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PERILOUS AND FATAL ADVENTURE…

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PERILOUS AND FATAL ADVENTURE ON THE NIAGARA. The Buffalo Express of the 16th of January contains a narrative of an extraordinary adventure on the river Nia- gara, by which one man lost his life, and two others only escaped after fearful and prolonged sufferings. The story was taken down from the statement of one of the survivors, Mr. William Thompson, vice-president of the new.Erie and Niagara Railway:— On Saturday afternoon the. quantity of ice passing down the river from the lake caused the ferry boat plying between Black Rock and Fort Erie to suspend her trips. Mr. Thompson, who was on the other side, and desired to cross to this, accepted the offer of a coloured boy named Wm. Bartlett to row him across in a small boat, not realising at the moment the diffi- culty of the passage occasioned by the movement of the ice. Subsequently he was joined for the trip by a man named Warren, foreman under the contractors of the Erie and Niagara Railroad, who was very anxious to'reach this side in time to take the six p.m. train to Suspension Bridge, going home to his family at Prescott, C. W. On reaching the river side, Mr. T. saw the hazards of the attempt at crossing, and would have receded, but Mr. Warren pressed him to go on, and he was prevailed upon by his companion's anxieties. About half-past five o'clock the three pushed out into the stream. They found much difficulty in making their way through the ice, which ran close to shore, and again Mr. Thompson advised a return. But presently getting through the shore pack of ice, they found clear water, and went forward confidently, meeting no obstacles until they again neared the shore on the American side, near the Erie Mills, when the ice pressed about them thicker than in the first instance. Mr. Thompson then gave an imperative order to the boy to back aw-ty and return, but it was too late. They had entered so far that return was impossible. They were caught by the the ice, wedged fast between its grinding cakes, and could go neither forward nor back. Another moment and it had crushed the sides of their boat, so that it began to fill rapidly and sink. The three immediately leaped, out upon a cake of ice nearest at hand, which proved to be but a small one, scarcely larger th an a door, and drew the boat partly upon it after them. Their hope was in being able to turn the craft bottom up and mount its keel, in which posi- tion they might be floated by it but the mass was not large enough to permit such an operation. Mr. Thompson then attempted to bail out the boat om with his cap; but while doing so the boy Bartlett cried out the ice was upon them again, and they had barely time to throw themselves into the half-filled boat, when the piece upon which they had stood was crushed by another mass coming down upon it. An instant more and the boat was also struck, turning bottom upwards, and Mr. Thomp;on and Mr. Warren plunged into the water. The negro boy succeeded in leaping upon an ice cake. Mr. Thompson sank once and came up, when he clutched the boat, made his way to the stern and climbed upon the keel. Here he saw his companion Warren sinking for the last time, a short distance away, and drowning before his eyes, while he was utterly powerless to help. He had scarcely witnessed this when death rushed upon him again. The boat was once more struck and rolled over. Ag*in he sank, and again, on rising, he clutched the boat which a ain had righted itself. Climbing into its stern, which sank with his weight two or three feet below the surface, he sank for a time with the water to his chin. By this time it hacT long grown dark. He could see but little about him. Presently a cake of ice drifting down upon him, he put out his hand to ward it away, and, feeling it to be several inches thick, and apparently of some size, he con- cluded it best to escape, if possible from the boat to the ice. He very nearly failed in doing so, barely getting his breast upon the edge of the cake when he sprang from the boat, and finding it impossible to lift his body above that position. Providentially, however, the boat in rising just touched his foot and gave him a slight push forward, after which he was enabled, by long and exhausting efforts, to crawl upon the cake. Here he stood upright, and not knowing the size of the ice raft, dared not move. Hailing the boy Bartlett, he found him still afloat upon his bit of ice, a hundred or two yards away, loudly engaged in almost frantic prayer.. And now began the wonderful voyage of the river, through the darkness and the storm of freezing sleet which fell upon their frail raf s of ice. Those who were out on Saturday evening will remember what a bitter night it was. A fine rain, driven by keen north winds, s'ung the face of the traveller and cased everything exposed with a quick mail of ice. Through all this peiting storm, these wet and ex- hausted castaways, drifted along the cold currents of the Niagara, with the horrid dread of imminent death to freeze their hearts within them, were exposed for three mortal hours. Mr. Thompson had lost both cap and gloves. His clothing was frozen into the rigidity of iron armour, and be became incapable of motion, except as he slightly moved his arms so at to keep them flexible. All that he could do for himself was to shout and cry for help, which he did steadily, and with the whole strength of his lungs for hours. Fortunately, possessed of a magnificent" physique" in every respect, his voice was capable of the exertion. Once, some- where in the vicinity of Lower Black Rock, he received a response from shore, but to his appeal for rescue the voice, out of the darkness, replied that it had no oars and could do nothing. The miserable fool, or worse, who heard and hailed him seems to have made no effort to rouse his neighbourhood and set its energies to work for the rescue of the periled men who appealed to him. And so they drifted on beyond Black Rock, beyond Strawberry Island, past the head of Grand Island, and steadily on towards those currents of the great cataract where no hand could save them. Steadily the cry for "help" rang out across the water and through the black night, and no ear heard and no tongue answered. Three hours had passed-seven miles of the river traversed-it was nine o'clock of the night. Hope began to die in the heart of Mr. Thompson, stout and strong as it was. He called to his companion, the negro boy, and gave him a mes- sage for his wife and children, if it should be his lot to escape. His thoughts, as he describes them, were very quaint and curious. They were too busy to give an opportunity for fear, and death was faced calmly and coolly. And so they drifted steadily down, be- tween Grand Island and the American shore, until Tonawanda was passed, and the last houses upon either shore from which help could come before help should be too late, were going by. But there, at Jast, by the good providence of God, help did come. The shouts were heard on the Grand Is'and shore. Lights began to move from house to house. The neighbours were running together. Presentiy the gleam of a lantern moved upon the river; and they knew that boats were coming out. Mr. Thompson, when reached, had to pe rolled into the boat like a log. He was taken off by Mr. Charles Poplar and M. George Glide. Another boat, manned by Mr. Wi liam W. Blackney and Mr. John A. Bacon, rescued the boy Bartlett. The boy, being thinly clad, had nearly perished when taken off; but Mr. Thompson, a man of large robust frame and great vitality, felt himself capable of en- during an hour or two more of the bitter trial. Asto- nishing to say, neither were seriously frozen, and Mr. Thompson, whom we saw yesterday, appears little bhe woise for his extraordinary experience.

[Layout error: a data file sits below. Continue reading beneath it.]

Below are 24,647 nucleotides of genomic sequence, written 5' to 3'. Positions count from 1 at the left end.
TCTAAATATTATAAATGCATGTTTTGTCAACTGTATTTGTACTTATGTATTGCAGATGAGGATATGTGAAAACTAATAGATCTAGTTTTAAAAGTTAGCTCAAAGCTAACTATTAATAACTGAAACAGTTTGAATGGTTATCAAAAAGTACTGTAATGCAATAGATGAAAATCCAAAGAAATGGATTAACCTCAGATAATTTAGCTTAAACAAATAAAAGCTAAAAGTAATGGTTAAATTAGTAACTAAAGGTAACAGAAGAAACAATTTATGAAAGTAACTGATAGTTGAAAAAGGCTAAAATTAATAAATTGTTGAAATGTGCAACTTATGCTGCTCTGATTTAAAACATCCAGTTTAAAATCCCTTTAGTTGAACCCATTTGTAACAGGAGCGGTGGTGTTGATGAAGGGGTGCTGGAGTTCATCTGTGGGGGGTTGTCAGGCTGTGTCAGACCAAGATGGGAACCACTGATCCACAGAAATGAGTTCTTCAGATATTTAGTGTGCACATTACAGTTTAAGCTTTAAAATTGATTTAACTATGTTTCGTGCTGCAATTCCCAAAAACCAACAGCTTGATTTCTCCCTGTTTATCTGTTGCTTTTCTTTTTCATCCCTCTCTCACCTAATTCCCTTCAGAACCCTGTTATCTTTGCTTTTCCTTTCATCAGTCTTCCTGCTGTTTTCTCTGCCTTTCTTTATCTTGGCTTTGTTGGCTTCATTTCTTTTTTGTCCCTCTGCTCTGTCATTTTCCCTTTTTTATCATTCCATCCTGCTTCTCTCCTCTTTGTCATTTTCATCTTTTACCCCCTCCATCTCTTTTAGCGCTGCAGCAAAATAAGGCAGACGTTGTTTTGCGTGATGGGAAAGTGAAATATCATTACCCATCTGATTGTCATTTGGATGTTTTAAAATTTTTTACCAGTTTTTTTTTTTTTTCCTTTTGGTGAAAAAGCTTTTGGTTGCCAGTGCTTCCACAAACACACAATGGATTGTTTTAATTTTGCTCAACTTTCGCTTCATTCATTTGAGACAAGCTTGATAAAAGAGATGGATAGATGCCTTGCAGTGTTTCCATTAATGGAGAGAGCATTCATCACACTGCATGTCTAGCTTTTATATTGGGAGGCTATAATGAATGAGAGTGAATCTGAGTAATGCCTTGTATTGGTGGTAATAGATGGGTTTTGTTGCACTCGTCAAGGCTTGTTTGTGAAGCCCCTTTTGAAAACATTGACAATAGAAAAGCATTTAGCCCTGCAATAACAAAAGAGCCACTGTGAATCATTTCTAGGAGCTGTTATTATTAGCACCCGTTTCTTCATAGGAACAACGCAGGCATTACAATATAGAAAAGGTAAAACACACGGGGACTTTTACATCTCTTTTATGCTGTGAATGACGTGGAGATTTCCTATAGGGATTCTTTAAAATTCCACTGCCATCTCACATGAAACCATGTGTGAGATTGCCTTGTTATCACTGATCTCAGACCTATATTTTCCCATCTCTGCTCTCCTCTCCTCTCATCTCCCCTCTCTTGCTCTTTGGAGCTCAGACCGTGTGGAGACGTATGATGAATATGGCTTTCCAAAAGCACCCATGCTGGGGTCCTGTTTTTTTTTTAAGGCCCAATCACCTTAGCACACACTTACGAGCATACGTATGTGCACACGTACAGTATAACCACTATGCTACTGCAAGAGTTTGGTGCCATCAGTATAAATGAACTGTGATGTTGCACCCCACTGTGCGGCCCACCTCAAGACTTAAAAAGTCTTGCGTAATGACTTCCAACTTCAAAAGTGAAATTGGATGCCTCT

THE SOLE REMEDY.

A MODERN HERMIT.

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DEPUTATION TO THE ARCHBISHOP…

THE CATTLE PLAGUE.

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THE COURT DRESS QUESTION.

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AN AFFAIR OF HONOUR!"

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A FREE AND EASY WAY OF-DOING…